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#atozchallenge: C is for cassette (Melodic Randomiser Unspooled 7)…

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is for cassette.

As anyone who follows this nonsense will know, I have been gradually working my way through my audio cassette collection for a while and I thought that this third edition of the A-Z challenge would be the ideal time to add a new Melodic Randomiser Unspooled post.

Today’s trio of tapes are all ’90s British classics, starting with Blur and their debut album, Leisure, here for you to enjoy in its entirety…

…followed by Black Grape, the side project of ex-Happy Mondays frontman, Shaun Ryder and their It’s Great When You’re Straight, Yeah album, from which comes this, In The Name Of The Father

…and finishing off with another Manchester band, Inspiral Carpets and possibly their greatest moment, This Is How It Feels, from the Life album.

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Two years, Pooh sticks and park life…

HAPPY ANNIVERSARY said the WordPress notification I received last week, surprising me with the realisation that Diary of an Internet Nobody has now been ranting and musing its way across the blogosphere for two whole years.

My initial reaction however – one of surprise that I’d been writing for so long, (since I only think of myself as a beginner, still getting to grips with the discipline, so to speak) – faded, as it occurred to me that writing stuff down feels so natural now, that I can’t really conceive of not always having done it.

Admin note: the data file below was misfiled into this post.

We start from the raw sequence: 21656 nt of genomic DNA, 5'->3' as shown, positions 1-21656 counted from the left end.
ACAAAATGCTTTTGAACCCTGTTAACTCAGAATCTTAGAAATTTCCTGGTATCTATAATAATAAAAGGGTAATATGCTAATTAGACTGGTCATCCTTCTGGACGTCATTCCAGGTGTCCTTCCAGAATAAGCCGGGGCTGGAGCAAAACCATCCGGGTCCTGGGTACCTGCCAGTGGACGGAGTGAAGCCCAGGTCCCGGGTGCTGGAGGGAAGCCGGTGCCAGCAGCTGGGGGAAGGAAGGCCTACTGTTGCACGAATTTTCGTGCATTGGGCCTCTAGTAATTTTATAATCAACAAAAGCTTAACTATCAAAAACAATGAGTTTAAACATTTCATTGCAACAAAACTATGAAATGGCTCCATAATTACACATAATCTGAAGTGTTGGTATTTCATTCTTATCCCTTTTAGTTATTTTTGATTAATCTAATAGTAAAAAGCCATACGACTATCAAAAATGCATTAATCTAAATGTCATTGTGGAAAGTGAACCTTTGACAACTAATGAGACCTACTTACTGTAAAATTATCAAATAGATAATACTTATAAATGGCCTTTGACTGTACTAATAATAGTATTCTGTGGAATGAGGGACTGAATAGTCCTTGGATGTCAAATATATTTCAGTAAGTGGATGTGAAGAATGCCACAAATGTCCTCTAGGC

Although you only have to read that last sentence; well look at it, hyphens, italics, parentheses, mangled tenses, commas all over the place, to see that I still have some work to do in the rambling tangent department.

Only the other day I was reading a post on Being Ron about how many bloggers change the look and feel of their blogs on a more or less regular basis, and that Ron liked to give his blog a makeover occasionally to keep it fresh.
This is something that I’d never considered before, having settled on the desk diary-themed look (because, well, it was obvious) after stumbling upon it when looking for something to replace the very dark, red-on-black theme I began with, and now I can’t bring myself to abandon it.

Do these things really matter to you, my lovely, intelligent, extremely talented and good looking readers?
Do any of you actually click on that e-mail notification, thinking; “Oh dear god, if I have to read another witty and erudite article, surrounded by that faux-leather and digital stitching, I’m going to leave a pithy comment” ?
Your feedback is, as ever welcomed and appreciated…